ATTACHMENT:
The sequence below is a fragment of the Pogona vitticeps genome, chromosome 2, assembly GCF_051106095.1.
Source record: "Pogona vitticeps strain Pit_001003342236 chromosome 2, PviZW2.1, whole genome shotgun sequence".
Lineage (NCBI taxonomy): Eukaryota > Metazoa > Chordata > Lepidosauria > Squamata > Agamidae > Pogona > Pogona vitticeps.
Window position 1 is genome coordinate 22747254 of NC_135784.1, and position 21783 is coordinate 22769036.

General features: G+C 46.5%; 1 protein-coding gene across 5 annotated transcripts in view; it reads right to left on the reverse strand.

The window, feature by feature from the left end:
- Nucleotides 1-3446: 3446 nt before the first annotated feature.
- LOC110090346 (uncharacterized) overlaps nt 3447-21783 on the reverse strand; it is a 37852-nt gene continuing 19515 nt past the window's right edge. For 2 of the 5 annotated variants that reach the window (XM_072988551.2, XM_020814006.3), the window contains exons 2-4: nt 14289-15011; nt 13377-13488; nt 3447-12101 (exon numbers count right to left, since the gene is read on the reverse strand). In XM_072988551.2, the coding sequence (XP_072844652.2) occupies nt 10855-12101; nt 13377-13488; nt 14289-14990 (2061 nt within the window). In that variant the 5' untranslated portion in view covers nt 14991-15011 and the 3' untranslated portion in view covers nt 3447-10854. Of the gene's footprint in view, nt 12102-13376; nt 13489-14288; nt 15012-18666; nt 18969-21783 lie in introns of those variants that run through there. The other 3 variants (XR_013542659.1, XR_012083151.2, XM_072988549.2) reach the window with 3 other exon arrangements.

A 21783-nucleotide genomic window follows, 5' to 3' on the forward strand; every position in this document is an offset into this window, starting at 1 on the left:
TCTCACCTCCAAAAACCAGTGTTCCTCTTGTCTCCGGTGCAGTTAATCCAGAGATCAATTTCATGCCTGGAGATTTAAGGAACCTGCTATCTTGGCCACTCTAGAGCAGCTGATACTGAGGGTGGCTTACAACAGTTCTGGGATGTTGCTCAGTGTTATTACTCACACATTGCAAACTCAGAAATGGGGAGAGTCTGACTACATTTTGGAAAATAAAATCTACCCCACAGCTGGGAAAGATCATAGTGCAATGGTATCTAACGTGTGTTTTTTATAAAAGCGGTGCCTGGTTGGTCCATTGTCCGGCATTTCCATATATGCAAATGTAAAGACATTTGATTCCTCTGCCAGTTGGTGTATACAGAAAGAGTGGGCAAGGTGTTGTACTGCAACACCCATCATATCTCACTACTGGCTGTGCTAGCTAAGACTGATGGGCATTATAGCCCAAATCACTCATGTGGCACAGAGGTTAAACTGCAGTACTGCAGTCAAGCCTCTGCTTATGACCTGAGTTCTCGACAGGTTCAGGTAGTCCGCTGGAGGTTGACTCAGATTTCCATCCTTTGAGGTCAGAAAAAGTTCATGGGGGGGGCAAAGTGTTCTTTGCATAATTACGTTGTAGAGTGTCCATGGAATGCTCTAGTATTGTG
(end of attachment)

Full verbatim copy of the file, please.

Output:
The sequence below is a fragment of the Pogona vitticeps genome, chromosome 2, assembly GCF_051106095.1.
Source record: "Pogona vitticeps strain Pit_001003342236 chromosome 2, PviZW2.1, whole genome shotgun sequence".
Lineage (NCBI taxonomy): Eukaryota > Metazoa > Chordata > Lepidosauria > Squamata > Agamidae > Pogona > Pogona vitticeps.
Window position 1 is genome coordinate 22747254 of NC_135784.1, and position 21783 is coordinate 22769036.

General features: G+C 46.5%; 1 protein-coding gene across 5 annotated transcripts in view; it reads right to left on the reverse strand.

The window, feature by feature from the left end:
- Nucleotides 1-3446: 3446 nt before the first annotated feature.
- LOC110090346 (uncharacterized) overlaps nt 3447-21783 on the reverse strand; it is a 37852-nt gene continuing 19515 nt past the window's right edge. For 2 of the 5 annotated variants that reach the window (XM_072988551.2, XM_020814006.3), the window contains exons 2-4: nt 14289-15011; nt 13377-13488; nt 3447-12101 (exon numbers count right to left, since the gene is read on the reverse strand). In XM_072988551.2, the coding sequence (XP_072844652.2) occupies nt 10855-12101; nt 13377-13488; nt 14289-14990 (2061 nt within the window). In that variant the 5' untranslated portion in view covers nt 14991-15011 and the 3' untranslated portion in view covers nt 3447-10854. Of the gene's footprint in view, nt 12102-13376; nt 13489-14288; nt 15012-18666; nt 18969-21783 lie in introns of those variants that run through there. The other 3 variants (XR_013542659.1, XR_012083151.2, XM_072988549.2) reach the window with 3 other exon arrangements.

A 21783-nucleotide genomic window follows, 5' to 3' on the forward strand; every position in this document is an offset into this window, starting at 1 on the left:
TCTCACCTCCAAAAACCAGTGTTCCTCTTGTCTCCGGTGCAGTTAATCCAGAGATCAATTTCATGCCTGGAGATTTAAGGAACCTGCTATCTTGGCCACTCTAGAGCAGCTGATACTGAGGGTGGCTTACAACAGTTCTGGGATGTTGCTCAGTGTTATTACTCACACATTGCAAACTCAGAAATGGGGAGAGTCTGACTACATTTTGGAAAATAAAATCTACCCCACAGCTGGGAAAGATCATAGTGCAATGGTATCTAACGTGTGTTTTTTATAAAAGCGGTGCCTGGTTGGTCCATTGTCCGGCATTTCCATATATGCAAATGTAAAGACATTTGATTCCTCTGCCAGTTGGTGTATACAGAAAGAGTGGGCAAGGTGTTGTACTGCAACACCCATCATATCTCACTACTGGCTGTGCTAGCTAAGACTGATGGGCATTATAGCCCAAATCACTCATGTGGCACAGAGGTTAAACTGCAGTACTGCAGTCAAGCCTCTGCTTATGACCTGAGTTCTCGACAGGTTCAGGTAGTCCGCTGGAGGTTGACTCAGATTTCCATCCTTTGAGGTCAGAAAAAGTTCATGGGGGGGGCAAAGTGTTCTTTGCATAATTACGTTGTAGAGTGTCCATGGAATGCTCTAGTATTGTG